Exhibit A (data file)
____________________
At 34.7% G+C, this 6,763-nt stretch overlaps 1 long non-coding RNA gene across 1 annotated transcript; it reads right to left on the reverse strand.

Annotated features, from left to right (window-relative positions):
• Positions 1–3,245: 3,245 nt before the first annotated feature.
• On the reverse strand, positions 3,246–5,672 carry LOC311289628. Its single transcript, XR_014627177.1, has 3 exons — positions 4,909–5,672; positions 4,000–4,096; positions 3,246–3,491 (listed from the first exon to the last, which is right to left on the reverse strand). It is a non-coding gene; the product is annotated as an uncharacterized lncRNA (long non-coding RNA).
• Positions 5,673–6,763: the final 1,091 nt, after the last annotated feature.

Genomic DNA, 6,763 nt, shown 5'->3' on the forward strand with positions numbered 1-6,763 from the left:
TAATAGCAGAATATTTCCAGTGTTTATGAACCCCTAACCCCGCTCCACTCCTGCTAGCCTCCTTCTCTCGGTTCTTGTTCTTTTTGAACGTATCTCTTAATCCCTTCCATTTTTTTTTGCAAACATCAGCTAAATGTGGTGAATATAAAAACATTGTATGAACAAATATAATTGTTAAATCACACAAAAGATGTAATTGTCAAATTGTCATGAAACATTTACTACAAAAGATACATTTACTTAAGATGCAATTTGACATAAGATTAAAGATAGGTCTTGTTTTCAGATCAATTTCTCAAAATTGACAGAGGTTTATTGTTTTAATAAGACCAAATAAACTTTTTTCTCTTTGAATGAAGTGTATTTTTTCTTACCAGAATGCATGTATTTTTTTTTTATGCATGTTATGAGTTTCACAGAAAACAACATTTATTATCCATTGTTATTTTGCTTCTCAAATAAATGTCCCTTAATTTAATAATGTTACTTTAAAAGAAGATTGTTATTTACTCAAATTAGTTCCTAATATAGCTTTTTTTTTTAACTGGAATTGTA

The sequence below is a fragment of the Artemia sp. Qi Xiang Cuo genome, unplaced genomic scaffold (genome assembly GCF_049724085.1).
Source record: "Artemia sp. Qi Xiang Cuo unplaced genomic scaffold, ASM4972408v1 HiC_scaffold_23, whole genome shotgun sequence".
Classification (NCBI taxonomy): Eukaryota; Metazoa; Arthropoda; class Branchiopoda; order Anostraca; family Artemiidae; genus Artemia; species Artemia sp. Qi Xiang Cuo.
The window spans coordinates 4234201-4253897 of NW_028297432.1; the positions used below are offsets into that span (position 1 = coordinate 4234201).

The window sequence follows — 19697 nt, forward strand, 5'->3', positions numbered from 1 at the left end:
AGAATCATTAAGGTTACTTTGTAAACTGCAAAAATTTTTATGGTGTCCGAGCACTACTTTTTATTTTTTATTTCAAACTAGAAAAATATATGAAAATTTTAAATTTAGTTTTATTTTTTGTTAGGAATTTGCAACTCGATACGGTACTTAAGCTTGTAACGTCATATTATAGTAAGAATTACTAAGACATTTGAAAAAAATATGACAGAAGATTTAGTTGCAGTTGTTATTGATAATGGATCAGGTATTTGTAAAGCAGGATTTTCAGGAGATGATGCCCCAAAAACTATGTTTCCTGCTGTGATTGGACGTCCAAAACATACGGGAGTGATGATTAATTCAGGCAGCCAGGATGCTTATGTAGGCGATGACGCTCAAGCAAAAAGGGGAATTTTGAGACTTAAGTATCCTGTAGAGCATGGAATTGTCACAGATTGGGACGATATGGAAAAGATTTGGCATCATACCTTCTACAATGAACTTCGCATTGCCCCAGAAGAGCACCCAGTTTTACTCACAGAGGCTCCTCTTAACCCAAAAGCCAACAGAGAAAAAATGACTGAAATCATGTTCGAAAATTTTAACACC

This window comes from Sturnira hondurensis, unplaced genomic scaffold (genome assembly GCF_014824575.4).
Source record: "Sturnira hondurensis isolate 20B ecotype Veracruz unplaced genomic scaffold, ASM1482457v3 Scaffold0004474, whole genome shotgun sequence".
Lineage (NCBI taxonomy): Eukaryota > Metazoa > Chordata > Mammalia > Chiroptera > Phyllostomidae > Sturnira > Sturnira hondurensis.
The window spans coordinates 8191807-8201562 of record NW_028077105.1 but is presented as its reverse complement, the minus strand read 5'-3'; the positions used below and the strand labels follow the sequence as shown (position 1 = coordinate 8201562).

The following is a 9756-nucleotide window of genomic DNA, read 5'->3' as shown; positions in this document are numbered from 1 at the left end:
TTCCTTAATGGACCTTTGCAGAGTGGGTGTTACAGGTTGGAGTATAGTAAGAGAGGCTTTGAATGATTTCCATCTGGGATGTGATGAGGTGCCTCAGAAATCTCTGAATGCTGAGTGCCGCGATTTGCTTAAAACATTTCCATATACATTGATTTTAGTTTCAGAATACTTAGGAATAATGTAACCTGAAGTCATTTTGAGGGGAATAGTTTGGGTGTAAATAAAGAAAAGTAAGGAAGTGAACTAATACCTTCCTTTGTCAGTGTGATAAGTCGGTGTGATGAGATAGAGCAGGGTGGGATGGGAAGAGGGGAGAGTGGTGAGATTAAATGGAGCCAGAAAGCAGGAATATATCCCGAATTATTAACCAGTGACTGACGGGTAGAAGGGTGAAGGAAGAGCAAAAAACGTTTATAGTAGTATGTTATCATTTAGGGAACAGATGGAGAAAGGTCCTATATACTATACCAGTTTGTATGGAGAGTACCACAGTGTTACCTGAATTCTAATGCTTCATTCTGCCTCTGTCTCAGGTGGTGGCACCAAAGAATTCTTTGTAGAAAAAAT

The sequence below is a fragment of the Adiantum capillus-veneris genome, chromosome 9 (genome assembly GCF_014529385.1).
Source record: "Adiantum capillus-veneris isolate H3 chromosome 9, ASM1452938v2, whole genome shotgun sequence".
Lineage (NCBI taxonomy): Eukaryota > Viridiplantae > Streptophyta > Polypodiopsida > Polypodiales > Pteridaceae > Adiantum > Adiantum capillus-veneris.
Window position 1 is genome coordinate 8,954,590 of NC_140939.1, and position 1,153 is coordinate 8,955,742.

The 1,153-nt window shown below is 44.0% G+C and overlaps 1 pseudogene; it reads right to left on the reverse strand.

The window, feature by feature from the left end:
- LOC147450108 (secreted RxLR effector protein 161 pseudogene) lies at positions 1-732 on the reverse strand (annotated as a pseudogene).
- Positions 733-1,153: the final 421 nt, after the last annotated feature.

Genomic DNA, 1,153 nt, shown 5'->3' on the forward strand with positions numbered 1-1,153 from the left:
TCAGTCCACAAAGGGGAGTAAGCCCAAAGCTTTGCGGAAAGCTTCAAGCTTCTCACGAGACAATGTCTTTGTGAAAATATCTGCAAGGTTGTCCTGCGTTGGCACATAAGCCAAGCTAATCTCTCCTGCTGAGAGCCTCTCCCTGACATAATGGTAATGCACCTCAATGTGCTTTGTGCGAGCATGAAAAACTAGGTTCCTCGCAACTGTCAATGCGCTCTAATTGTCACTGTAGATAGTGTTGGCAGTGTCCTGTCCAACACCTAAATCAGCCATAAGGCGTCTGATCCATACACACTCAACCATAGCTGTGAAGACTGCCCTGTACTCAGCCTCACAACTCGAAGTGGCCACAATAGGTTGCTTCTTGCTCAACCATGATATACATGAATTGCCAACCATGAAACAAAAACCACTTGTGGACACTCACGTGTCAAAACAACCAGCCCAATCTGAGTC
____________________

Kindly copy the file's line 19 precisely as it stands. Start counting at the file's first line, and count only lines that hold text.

TTCCTTAATGGACCTTTGCAGAGTGGGTGTTACAGGTTGGAGTATAGTAAGAGAGGCTTTGAATGATTTCCATCTGGGATGTGATGAGGTGCCTCAGAAATCTCTGAATGCTGAGTGCCGCGATTTGCTTAAAACATTTCCATATACATTGATTTTAGTTTCAGAATACTTAGGAATAATGTAACCTGAAGTCATTTTGAGGGGAATAGTTTGGGTGTAAATAAAGAAAAGTAAGGAAGTGAACTAATACCTTCCTTTGTCAGTGTGATAAGTCGGTGTGATGAGATAGAGCAGGGTGGGATGGGAAGAGGGGAGAGTGGTGAGATTAAATGGAGCCAGAAAGCAGGAATATATCCCGAATTATTAACCAGTGACTGACGGGTAGAAGGGTGAAGGAAGAGCAAAAAACGTTTATAGTAGTATGTTATCATTTAGGGAACAGATGGAGAAAGGTCCTATATACTATACCAGTTTGTATGGAGAGTACCACAGTGTTACCTGAATTCTAATGCTTCATTCTGCCTCTGTCTCAGGTGGTGGCACCAAAGAATTCTTTGTAGAAAAAAT